Providing National Funding Support for Mentoring

Implementing effective and stable mentoring programs requires resources:  funding, people, materials, etc.  There are non-profits who provide these services but they can not serve everyone.  The answer is to propagate, model and fund successful mentoring programs.  Mentoring/Tutoring programs need to propagate across all neighborhoods and within every school.  This is necessary because the needs within each community or socio-economic group may differ. While programs may begin with a model, they should be customized to offer the most effective solutions to the needs of their clients.

Representative André Carson from Indiana’s 7th congressional district introduced the Transition-to-Success Mentoring Act to establish a national competitive grant program targeted at at-risk youth in middle school. If the  bill passes, it would allow schools – on their own or through a partnership with a nonprofit organization – to pair at-risk youth with a qualified mentor to help the student navigate the transition from middle school to high school  and address other academic, social and emotional challenges along the way.  You can show your support by sharing Representative Carson’s statement and promoting positive outcomes from school-based mentoring programs.  MENTOR provided input on the design of this bill and is a proud supporter of the final, proposed legislation.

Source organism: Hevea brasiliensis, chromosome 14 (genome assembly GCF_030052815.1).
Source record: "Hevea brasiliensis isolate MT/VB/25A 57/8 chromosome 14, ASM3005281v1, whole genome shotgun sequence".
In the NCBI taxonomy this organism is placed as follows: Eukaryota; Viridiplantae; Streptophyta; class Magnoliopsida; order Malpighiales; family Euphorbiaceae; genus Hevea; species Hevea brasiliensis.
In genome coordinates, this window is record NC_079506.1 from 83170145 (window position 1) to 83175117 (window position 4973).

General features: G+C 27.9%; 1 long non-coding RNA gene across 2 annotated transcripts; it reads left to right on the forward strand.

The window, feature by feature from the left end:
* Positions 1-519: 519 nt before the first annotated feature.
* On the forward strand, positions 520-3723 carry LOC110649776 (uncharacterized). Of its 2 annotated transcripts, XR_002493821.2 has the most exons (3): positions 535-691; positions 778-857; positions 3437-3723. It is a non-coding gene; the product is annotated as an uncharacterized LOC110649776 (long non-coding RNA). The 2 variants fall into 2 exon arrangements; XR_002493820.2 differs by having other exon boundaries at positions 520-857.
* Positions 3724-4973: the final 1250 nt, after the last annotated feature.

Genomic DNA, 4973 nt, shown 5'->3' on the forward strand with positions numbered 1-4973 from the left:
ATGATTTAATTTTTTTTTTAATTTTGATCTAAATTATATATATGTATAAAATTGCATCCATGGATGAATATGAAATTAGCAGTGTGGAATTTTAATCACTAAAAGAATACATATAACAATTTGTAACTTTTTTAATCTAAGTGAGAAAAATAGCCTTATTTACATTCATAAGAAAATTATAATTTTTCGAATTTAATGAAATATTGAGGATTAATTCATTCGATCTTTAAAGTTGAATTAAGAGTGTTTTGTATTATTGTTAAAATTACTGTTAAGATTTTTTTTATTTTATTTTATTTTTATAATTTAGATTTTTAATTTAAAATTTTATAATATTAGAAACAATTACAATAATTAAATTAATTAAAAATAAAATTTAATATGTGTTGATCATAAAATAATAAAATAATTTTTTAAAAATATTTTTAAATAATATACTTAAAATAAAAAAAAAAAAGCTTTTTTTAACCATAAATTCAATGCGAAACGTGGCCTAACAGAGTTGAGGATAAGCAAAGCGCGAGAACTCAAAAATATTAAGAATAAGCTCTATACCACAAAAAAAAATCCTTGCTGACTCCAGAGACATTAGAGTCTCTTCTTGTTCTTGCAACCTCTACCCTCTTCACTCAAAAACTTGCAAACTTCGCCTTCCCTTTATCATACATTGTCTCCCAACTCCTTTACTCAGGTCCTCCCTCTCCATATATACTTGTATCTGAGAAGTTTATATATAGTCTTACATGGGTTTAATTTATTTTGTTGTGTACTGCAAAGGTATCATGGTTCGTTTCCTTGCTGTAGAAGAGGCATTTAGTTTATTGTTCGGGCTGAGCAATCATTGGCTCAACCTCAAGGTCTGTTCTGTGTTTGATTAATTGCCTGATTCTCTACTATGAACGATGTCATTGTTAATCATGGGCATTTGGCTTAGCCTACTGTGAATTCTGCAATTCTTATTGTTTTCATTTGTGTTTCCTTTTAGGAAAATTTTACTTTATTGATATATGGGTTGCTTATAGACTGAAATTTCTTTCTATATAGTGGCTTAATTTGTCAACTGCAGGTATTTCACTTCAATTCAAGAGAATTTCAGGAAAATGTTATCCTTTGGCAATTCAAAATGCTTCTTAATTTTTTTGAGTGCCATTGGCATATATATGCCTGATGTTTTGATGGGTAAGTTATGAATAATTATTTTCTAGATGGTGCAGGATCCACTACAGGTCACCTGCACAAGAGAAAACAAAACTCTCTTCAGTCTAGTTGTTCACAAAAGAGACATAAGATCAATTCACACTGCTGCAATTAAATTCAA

How wonderful it is that nobody need wait a single moment before starting to improve the world. -Anne Frank

How Am I Involved?

  • I am currently a mentor with Year Up Chicago.
  • I recently joined the Teen Living Programs Mentoring committee where we are in the early stages of exploring the needs of a mentoring program for our clients.  We are bringing in experts to gather best practices and conducting brainstorming sessions with supporters, staff and youth.